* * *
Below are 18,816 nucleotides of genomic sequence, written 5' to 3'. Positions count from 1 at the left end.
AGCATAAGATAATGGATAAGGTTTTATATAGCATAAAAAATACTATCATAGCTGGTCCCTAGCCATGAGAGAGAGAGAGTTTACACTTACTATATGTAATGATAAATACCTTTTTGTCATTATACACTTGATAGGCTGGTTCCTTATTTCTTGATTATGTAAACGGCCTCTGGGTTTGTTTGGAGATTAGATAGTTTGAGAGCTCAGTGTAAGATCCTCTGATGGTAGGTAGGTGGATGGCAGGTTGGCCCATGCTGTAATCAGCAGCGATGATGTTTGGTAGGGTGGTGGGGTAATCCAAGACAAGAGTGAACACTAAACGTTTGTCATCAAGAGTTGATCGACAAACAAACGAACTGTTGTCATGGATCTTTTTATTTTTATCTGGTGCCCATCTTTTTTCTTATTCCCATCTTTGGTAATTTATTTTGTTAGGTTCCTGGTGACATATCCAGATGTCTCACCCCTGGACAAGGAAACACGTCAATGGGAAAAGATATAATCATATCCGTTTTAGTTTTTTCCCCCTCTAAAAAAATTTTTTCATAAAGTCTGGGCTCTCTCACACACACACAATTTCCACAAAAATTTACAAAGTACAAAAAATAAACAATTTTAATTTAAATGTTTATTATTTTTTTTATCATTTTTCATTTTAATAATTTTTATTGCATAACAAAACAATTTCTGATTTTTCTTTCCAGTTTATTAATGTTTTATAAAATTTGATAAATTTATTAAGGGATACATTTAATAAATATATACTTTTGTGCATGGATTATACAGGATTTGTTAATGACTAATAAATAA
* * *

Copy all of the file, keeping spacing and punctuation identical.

Below are 18,816 nucleotides of genomic sequence, written 5' to 3'. Positions count from 1 at the left end.
AGCATAAGATAATGGATAAGGTTTTATATAGCATAAAAAATACTATCATAGCTGGTCCCTAGCCATGAGAGAGAGAGAGTTTACACTTACTATATGTAATGATAAATACCTTTTTGTCATTATACACTTGATAGGCTGGTTCCTTATTTCTTGATTATGTAAACGGCCTCTGGGTTTGTTTGGAGATTAGATAGTTTGAGAGCTCAGTGTAAGATCCTCTGATGGTAGGTAGGTGGATGGCAGGTTGGCCCATGCTGTAATCAGCAGCGATGATGTTTGGTAGGGTGGTGGGGTAATCCAAGACAAGAGTGAACACTAAACGTTTGTCATCAAGAGTTGATCGACAAACAAACGAACTGTTGTCATGGATCTTTTTATTTTTATCTGGTGCCCATCTTTTTTCTTATTCCCATCTTTGGTAATTTATTTTGTTAGGTTCCTGGTGACATATCCAGATGTCTCACCCCTGGACAAGGAAACACGTCAATGGGAAAAGATATAATCATATCCGTTTTAGTTTTTTCCCCCTCTAAAAAAATTTTTTCATAAAGTCTGGGCTCTCTCACACACACACAATTTCCACAAAAATTTACAAAGTACAAAAAATAAACAATTTTAATTTAAATGTTTATTATTTTTTTTATCATTTTTCATTTTAATAATTTTTATTGCATAACAAAACAATTTCTGATTTTTCTTTCCAGTTTATTAATGTTTTATAAAATTTGATAAATTTATTAAGGGATACATTTAATAAATATATACTTTTGTGCATGGATTATACAGGATTTGTTAATGACTAATAAATAA